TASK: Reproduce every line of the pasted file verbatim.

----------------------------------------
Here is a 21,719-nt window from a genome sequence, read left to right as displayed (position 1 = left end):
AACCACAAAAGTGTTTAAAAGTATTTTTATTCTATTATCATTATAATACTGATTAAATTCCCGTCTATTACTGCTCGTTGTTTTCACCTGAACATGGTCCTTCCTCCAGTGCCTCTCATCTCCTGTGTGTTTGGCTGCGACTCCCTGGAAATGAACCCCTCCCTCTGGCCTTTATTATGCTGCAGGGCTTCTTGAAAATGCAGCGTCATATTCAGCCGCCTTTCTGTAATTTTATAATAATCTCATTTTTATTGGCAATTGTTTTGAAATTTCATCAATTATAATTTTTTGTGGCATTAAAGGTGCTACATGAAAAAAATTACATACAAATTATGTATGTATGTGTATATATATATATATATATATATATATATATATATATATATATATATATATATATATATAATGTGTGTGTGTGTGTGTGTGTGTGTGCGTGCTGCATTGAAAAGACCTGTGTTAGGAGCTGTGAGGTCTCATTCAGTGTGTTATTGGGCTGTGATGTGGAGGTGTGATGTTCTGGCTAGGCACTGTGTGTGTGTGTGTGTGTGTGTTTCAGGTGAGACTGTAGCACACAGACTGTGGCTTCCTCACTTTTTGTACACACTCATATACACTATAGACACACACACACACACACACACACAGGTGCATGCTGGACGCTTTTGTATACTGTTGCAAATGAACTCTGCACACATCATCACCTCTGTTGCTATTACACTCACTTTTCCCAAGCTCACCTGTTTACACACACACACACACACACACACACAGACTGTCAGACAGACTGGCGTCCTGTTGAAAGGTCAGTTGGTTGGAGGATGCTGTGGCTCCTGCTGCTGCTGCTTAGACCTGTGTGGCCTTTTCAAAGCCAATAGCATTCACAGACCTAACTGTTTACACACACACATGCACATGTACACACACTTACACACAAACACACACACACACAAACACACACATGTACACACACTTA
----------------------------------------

Here is a 21,719-nt window from a genome sequence, read left to right as displayed (position 1 = left end):
AACCACAAAAGTGTTTAAAAGTATTTTTATTCTATTATCATTATAATACTGATTAAATTCCCGTCTATTACTGCTCGTTGTTTTCACCTGAACATGGTCCTTCCTCCAGTGCCTCTCATCTCCTGTGTGTTTGGCTGCGACTCCCTGGAAATGAACCCCTCCCTCTGGCCTTTATTATGCTGCAGGGCTTCTTGAAAATGCAGCGTCATATTCAGCCGCCTTTCTGTAATTTTATAATAATCTCATTTTTATTGGCAATTGTTTTGAAATTTCATCAATTATAATTTTTTGTGGCATTAAAGGTGCTACATGAAAAAAATTACATACAAATTATGTATGTATGTGTATATATATATATATATATATATATATATATATATATATATATATATATATATATATATAATGTGTGTGTGTGTGTGTGTGTGTGTGCGTGCTGCATTGAAAAGACCTGTGTTAGGAGCTGTGAGGTCTCATTCAGTGTGTTATTGGGCTGTGATGTGGAGGTGTGATGTTCTGGCTAGGCACTGTGTGTGTGTGTGTGTGTGTGTTTCAGGTGAGACTGTAGCACACAGACTGTGGCTTCCTCACTTTTTGTACACACTCATATACACTATAGACACACACACACACACACACACACAGGTGCATGCTGGACGCTTTTGTATACTGTTGCAAATGAACTCTGCACACATCATCACCTCTGTTGCTATTACACTCACTTTTCCCAAGCTCACCTGTTTACACACACACACACACACACACACACAGACTGTCAGACAGACTGGCGTCCTGTTGAAAGGTCAGTTGGTTGGAGGATGCTGTGGCTCCTGCTGCTGCTGCTTAGACCTGTGTGGCCTTTTCAAAGCCAATAGCATTCACAGACCTAACTGTTTACACACACACATGCACATGTACACACACTTACACACAAACACACACACACACAAACACACACATGTACACACACTTA